Read at

Recommended Grade Levels: High School, College, Adult Learners
Format: Online article

Records of the American Expeditionary Forces (World War I)

The Choctaw Code Talkers used their own language as basis for a military code that was never broken. This 1919 letter from the Commanding Officer of the 142nd Infantry to the Commanding General of the 36th Division details plans to use the code so that the enemy could not decipher messages. Read this letter in the collections of the National Archives. View at

Recommended Grade Levels: All levels
Format: Primary Source (Digitized letter and transcription)

Gertrude Stein and Alice B. Toklas with their Ford truck, "Auntie," circa 1918

As true with all Americans, LGBT individuals volunteered for, objected against and fought in World War I. With few exceptions, notably American expatriates Gertrude Stein and Alice Toklas, most Americans did not publicly "come out" during the era as it was considered illegal under varying interpretations of laws throughout the United States. The war left its own enduring legacy on LGBTQ history: sparking the modern gay rights movement. View at

Recommended Grade Levels: All levels
Format: Online image gallery and article

You can also learn more about Gertrude Stein in this encyclopedia entry in the Jewish Women's Archive.

Vande Mataram in the USA

From The United States World War One Centennial Commission, this website looks at the experience of Indian-Americans during the First World War by juxtaposing the German-Indian Conspiracy Trials that took place in 1917 with individual profiles of the contributions of Indian-Americans to the war effort. View "Indians Who Served" Online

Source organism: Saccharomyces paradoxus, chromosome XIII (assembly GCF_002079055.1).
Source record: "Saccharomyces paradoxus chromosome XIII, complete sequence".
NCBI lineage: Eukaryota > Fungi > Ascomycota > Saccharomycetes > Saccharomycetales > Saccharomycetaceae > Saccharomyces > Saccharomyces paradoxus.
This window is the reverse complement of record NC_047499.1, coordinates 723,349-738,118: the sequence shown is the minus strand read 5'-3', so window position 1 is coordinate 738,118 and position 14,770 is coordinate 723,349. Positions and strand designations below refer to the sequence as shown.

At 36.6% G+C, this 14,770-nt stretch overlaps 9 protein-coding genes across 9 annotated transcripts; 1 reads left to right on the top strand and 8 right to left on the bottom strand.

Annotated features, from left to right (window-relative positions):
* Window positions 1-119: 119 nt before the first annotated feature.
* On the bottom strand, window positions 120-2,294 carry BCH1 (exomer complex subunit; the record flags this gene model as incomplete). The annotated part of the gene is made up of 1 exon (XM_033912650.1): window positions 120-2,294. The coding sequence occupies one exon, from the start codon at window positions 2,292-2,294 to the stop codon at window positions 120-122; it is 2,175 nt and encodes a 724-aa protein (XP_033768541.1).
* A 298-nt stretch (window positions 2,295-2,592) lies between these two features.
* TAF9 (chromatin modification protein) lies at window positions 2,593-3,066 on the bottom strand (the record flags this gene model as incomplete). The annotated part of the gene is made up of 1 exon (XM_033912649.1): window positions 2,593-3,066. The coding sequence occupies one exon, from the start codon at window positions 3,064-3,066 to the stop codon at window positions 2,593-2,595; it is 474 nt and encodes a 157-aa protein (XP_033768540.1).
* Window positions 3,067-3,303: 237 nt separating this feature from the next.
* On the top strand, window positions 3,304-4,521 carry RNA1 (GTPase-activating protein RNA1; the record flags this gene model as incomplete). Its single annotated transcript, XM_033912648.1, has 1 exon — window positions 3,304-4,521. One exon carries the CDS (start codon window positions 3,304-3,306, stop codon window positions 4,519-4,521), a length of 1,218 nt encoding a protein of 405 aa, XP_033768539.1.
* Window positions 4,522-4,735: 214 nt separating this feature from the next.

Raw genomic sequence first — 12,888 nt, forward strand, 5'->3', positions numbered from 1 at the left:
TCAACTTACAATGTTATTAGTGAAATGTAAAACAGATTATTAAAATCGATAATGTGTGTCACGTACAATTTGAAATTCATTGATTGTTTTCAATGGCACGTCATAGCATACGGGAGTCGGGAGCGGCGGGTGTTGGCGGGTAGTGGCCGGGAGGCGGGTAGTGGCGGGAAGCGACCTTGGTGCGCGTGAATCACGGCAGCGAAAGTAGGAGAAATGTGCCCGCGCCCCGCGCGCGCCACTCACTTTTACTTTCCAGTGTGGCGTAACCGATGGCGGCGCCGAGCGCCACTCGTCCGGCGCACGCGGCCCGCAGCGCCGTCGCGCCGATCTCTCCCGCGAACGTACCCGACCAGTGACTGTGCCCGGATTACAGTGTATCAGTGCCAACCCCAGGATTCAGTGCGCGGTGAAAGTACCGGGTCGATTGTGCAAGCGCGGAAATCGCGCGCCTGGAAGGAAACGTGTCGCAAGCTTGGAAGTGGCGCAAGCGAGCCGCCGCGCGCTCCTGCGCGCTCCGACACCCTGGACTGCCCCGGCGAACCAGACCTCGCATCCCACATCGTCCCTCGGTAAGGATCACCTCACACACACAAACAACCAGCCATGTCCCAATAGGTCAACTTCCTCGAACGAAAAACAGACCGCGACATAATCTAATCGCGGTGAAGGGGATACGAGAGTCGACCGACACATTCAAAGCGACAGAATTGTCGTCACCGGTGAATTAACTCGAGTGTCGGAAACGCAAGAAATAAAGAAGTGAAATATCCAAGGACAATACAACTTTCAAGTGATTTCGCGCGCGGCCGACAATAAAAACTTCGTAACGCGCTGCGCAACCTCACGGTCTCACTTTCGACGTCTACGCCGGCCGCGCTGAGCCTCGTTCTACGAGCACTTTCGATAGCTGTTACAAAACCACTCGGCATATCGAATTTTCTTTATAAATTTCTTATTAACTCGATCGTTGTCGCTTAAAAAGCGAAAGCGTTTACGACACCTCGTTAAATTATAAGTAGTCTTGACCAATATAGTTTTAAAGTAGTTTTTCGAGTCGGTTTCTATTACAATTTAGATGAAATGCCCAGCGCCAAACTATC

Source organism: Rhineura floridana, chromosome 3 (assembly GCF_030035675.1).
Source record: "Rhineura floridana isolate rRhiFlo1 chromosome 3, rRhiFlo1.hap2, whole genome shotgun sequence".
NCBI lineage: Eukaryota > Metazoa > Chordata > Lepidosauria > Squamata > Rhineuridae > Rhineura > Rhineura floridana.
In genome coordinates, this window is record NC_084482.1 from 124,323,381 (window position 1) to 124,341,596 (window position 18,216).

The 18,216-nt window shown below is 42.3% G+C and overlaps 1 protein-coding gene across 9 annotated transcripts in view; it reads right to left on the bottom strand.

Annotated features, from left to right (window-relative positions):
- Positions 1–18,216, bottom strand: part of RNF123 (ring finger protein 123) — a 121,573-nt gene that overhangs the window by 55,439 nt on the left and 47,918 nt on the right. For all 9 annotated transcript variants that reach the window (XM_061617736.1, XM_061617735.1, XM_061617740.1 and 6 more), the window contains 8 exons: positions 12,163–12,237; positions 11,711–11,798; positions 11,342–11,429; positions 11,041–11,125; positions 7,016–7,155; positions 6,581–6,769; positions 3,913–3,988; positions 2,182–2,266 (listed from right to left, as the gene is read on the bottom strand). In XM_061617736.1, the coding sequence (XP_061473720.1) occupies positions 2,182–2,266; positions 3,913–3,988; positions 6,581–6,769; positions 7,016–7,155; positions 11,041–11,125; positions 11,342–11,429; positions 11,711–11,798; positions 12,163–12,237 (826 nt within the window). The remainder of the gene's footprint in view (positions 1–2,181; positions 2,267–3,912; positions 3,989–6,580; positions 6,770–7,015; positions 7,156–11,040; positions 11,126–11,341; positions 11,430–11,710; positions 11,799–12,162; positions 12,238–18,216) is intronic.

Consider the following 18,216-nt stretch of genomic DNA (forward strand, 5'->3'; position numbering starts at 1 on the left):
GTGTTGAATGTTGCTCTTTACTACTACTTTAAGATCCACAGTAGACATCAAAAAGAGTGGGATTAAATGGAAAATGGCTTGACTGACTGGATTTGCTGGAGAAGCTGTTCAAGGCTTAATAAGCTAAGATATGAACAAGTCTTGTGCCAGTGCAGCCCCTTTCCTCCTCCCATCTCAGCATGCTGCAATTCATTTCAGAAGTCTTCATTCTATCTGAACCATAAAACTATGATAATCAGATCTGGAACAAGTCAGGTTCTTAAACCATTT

Recommended Grade Levels: High School, College, Adult Learners
Format: Online Articles

World War I Podcast: Season Five

Foreign-born soldiers were critical to U.S. participation in the Great War. The logistics of registration, training and post-war citizenship were quite complicated. From the MacArthur Memorial, this interview with Virginia National Guard Command Historian Al Barnes discusses the more than 800,000 foreign-born men who served in the U.S. Army during WWI. Listen to the mp3 or visit the podcast archive

Recommended Grade Levels: High School, College, Adult Learners
Format: Digital Audio

The United States World War One Centennial Commission and the National World War I Museum and Memorial are dedicated to educating the public about the causes, events, and consequences of the conflict and we encourage the use of these resources to better understand the Great War and its enduring impact on the global community.

Partners on this project include:

The Pritzker Military Museum and Library is a founding sponsor of the United States World War One Centennial Commission.